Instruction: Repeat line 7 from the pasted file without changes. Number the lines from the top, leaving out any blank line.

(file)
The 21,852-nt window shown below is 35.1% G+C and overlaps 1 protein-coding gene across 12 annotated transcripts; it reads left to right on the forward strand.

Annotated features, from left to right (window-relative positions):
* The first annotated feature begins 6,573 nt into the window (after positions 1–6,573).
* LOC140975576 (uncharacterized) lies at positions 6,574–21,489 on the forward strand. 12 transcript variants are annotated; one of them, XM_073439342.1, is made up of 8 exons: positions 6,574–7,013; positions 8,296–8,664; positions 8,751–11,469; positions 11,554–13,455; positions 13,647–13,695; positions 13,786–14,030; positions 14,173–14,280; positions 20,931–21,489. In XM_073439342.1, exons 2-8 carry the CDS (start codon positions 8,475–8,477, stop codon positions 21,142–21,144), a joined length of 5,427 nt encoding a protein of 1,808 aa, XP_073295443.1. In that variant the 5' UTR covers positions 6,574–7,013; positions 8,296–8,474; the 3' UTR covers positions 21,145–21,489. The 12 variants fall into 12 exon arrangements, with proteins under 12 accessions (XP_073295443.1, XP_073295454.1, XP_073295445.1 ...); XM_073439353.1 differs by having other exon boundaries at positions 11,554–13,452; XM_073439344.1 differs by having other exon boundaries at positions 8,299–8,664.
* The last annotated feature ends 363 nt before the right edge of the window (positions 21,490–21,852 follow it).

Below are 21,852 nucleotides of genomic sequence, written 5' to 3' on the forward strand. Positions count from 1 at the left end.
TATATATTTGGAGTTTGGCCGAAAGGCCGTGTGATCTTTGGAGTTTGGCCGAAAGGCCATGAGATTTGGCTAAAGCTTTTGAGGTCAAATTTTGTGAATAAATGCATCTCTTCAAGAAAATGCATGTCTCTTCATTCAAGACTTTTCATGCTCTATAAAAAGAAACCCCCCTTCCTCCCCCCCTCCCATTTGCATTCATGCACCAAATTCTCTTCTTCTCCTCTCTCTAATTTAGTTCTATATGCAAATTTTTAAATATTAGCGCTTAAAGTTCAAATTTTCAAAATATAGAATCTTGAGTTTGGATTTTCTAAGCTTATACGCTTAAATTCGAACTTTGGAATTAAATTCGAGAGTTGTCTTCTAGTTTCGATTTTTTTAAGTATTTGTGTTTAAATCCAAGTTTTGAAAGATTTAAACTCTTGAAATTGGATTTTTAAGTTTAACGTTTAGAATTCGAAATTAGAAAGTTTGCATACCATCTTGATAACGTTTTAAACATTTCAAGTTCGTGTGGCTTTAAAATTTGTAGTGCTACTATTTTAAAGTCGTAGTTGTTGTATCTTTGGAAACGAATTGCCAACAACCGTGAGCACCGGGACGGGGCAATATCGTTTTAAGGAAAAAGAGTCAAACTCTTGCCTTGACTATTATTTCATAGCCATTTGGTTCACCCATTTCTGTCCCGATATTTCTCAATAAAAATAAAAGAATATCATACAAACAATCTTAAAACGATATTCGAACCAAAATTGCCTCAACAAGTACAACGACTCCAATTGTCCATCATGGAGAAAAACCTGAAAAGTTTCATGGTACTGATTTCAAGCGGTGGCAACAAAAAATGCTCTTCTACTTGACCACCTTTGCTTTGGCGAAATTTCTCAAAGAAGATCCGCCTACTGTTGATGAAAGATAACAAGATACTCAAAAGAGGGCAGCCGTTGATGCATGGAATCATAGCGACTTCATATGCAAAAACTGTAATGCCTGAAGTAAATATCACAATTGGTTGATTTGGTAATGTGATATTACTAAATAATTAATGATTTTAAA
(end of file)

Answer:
TATATATTTGGAGTTTGGCCGAAAGGCCGTGTGATCTTTGGAGTTTGGCCGAAAGGCCATGAGATTTGGCTAAAGCTTTTGAGGTCAAATTTTGTGAATAAATGCATCTCTTCAAGAAAATGCATGTCTCTTCATTCAAGACTTTTCATGCTCTATAAAAAGAAACCCCCCTTCCTCCCCCCCTCCCATTTGCATTCATGCACCAAATTCTCTTCTTCTCCTCTCTCTAATTTAGTTCTATATGCAAATTTTTAAATATTAGCGCTTAAAGTTCAAATTTTCAAAATATAGAATCTTGAGTTTGGATTTTCTAAGCTTATACGCTTAAATTCGAACTTTGGAATTAAATTCGAGAGTTGTCTTCTAGTTTCGATTTTTTTAAGTATTTGTGTTTAAATCCAAGTTTTGAAAGATTTAAACTCTTGAAATTGGATTTTTAAGTTTAACGTTTAGAATTCGAAATTAGAAAGTTTGCATACCATCTTGATAACGTTTTAAACATTTCAAGTTCGTGTGGCTTTAAAATTTGTAGTGCTACTATTTTAAAGTCGTAGTTGTTGTATCTTTGGAAACGAATTGCCAACAACCGTGAGCACCGGGACGGGGCAATATCGTTTTAAGGAAAAAGAGTCAAACTCTTGCCTTGACTATTATTTCATAGCCATTTGGTTCACCCATTTCTGTCCCGATATTTCTCAATAAAAATAAAAGAATATCATACAAACAATCTTAAAACGATATTCGAACCAAAATTGCCTCAACAAGTACAACGACTCCAATTGTCCATCATGGAGAAAAACCTGAAAAGTTTCATGGTACTGATTTCAAGCGGTGGCAACAAAAAATGCTCTTCTACTTGACCACCTTTGCTTTGGCGAAATTTCTCAAAGAAGATCCGCCTACTGTTGATGAAAGATAACAAGATACTCAAAAGAGGGCAGCCGTTGATGCATGGAATCATAGCGACTTCATATGCAAAAACTGTAATGCCTGAAGTAAATATCACAATTGGTTGATTTGGTAATGTGATATTACTAAATAATTAATGATTTTAAA